organizations. By choosing the hybrid approach,
supported by the right solution,
web developers are
able to build applications with nothing but
web

skills such as HTML, CSS and JavaScript
, while d
eli
vering
a native user experience.

Future Considerations

-

HTML5 is rapidly growing in both availability and capabilities.
M
any analysts

predict

that
it
is likely to become the default technology for front
-
end application development. By
writing most of t
he app in HTML, and using native
code
only where needed, companies can make sure
that

the

investments they make today do not become obsolete tomorrow, as HTML functionality
becomes richer and addresses
a wider range
of the mobile requirements

of modern org
anizations
.






12



Summary

As mobile applications continue to take a center role in the business landscape, organizations

around
the world
are
mobilizing a growing number of mission
-
critical services.

Many

companies are
striving

to
find
the optimal

development approach
to achieve

their goals, b
ut what many are quickly realizing is
that each carries inherent limitations and no single approach can
address all

the growing needs and
complexity of the modern mobile

enterprise.


As this paper
attempts to
show, t
he answer lies not in
one

development
approach, but rather in
a
flexible solution
; one

that can harness the benefits
that
each provides

and support not only

the
development of
a

first mob
ile app, but
of all future apps, regardless of their developme
nt approach
.

But t
he choice b
etween hybrid, native and web, although

certainly a major one, is

not the only one
.
Companies forming their mobile strategy must also consider the future
of this market
;




F
urther fragmentation of mobile devices and technologies
, which in turn, will continue to increase
the overall costs
and complexities that
are associated with mobile application development,
integration and ongoing management
;



A
ccelerated mobile adoption by consumers and within the enterprise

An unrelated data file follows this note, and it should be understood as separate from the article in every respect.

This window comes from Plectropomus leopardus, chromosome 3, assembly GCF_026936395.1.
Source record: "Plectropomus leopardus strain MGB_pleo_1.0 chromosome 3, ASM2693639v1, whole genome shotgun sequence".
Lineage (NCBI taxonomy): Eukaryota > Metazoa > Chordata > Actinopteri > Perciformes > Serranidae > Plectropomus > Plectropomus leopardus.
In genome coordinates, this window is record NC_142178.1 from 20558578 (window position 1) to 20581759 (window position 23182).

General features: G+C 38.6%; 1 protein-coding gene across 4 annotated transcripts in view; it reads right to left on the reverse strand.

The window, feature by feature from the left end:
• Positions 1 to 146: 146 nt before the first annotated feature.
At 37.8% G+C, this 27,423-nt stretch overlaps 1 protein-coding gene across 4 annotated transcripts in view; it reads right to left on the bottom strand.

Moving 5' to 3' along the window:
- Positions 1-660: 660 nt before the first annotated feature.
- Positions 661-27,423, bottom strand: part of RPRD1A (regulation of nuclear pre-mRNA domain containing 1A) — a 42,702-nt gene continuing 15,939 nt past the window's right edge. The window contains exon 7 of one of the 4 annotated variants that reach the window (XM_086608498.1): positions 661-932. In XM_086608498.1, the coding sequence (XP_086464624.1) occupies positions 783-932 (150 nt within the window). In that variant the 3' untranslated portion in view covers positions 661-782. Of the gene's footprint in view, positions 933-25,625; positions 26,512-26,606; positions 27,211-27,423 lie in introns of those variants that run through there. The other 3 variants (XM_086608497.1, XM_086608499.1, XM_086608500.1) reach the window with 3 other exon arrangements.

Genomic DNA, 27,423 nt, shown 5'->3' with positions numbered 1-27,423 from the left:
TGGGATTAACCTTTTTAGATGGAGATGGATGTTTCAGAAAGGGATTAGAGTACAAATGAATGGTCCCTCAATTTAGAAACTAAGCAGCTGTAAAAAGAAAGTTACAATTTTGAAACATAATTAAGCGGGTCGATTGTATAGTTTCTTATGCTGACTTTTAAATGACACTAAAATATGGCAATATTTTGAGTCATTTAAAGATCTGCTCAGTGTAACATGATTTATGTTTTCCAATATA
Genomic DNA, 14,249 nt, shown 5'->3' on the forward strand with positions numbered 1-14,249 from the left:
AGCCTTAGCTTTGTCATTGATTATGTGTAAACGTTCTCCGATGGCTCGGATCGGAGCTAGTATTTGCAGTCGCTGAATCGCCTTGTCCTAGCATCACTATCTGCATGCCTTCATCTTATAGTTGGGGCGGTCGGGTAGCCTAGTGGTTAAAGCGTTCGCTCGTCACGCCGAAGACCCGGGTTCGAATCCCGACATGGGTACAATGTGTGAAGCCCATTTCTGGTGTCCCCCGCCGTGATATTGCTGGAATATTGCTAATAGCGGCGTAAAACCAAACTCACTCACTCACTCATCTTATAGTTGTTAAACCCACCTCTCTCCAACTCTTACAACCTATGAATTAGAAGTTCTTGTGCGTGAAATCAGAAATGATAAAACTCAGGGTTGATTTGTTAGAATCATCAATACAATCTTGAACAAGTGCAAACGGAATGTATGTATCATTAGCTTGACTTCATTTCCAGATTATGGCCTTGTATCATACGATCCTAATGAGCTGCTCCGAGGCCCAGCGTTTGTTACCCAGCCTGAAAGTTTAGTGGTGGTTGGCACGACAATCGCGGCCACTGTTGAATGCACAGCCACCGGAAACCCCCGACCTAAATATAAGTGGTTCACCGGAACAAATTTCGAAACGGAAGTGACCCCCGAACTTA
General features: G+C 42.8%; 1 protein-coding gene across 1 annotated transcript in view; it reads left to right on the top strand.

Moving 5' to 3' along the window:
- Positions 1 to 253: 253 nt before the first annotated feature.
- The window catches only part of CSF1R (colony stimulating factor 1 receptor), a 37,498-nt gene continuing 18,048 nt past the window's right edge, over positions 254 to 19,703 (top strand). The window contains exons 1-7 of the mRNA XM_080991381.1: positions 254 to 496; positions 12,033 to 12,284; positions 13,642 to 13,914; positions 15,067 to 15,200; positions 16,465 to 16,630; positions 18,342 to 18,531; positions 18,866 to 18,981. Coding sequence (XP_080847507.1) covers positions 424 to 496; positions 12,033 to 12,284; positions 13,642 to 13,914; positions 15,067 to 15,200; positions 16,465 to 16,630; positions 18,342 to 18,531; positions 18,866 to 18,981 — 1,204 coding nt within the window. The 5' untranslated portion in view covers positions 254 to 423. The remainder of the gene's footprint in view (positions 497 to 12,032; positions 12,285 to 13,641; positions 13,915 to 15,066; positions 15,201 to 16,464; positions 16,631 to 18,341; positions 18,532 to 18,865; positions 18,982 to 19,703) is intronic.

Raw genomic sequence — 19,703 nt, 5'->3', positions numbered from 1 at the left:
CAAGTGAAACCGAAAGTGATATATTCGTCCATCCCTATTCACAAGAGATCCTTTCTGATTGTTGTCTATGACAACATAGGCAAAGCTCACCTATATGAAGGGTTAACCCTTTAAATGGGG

increasing the req
uirements
around security, scalability and ongoing control
;



New device features and complementing technologies such as near
-
field communication, geo
-
location, augmented reality, social networks, and others which will undoubtedly give rise to new
types and
new use cases of mobile apps
;



And new distribution channels for the apps, both public and private, allowing organizations to easily
place the apps in the hands of the user, quickly deploy updates and manage its entire portfolio of
apps without going throug
h a long submission and approval process.

Taking all these
parameters

into consideration, companies must

choo
se a solution

that
is not only
flexible enough to support all types of apps but
would
also
support the secure and scalable integration
of the apps into
the

IT infrastructure
as well as
a
llow them to monitor and control their entire portfolio
of applications from one centralized interface.




13



About
Worklight

Worklight

is a leading mobile application

platform that enables organizations to create, run and manage
rich applications for smartphones, tablets and other environments with the highest levels of developer
productivity, enterprise delivery and dynamic control. Many of the world’s largest compani
es rely on
Worklight

to provide optimal user experiences across more devices while radically reducing time to
market, development cost and ongoing maintenance effort.


For further information please visit our website


www.worklight.com

J
oin the
Worklight

Developer Zone for an evaluation version of our platform


http://dev.worklight.com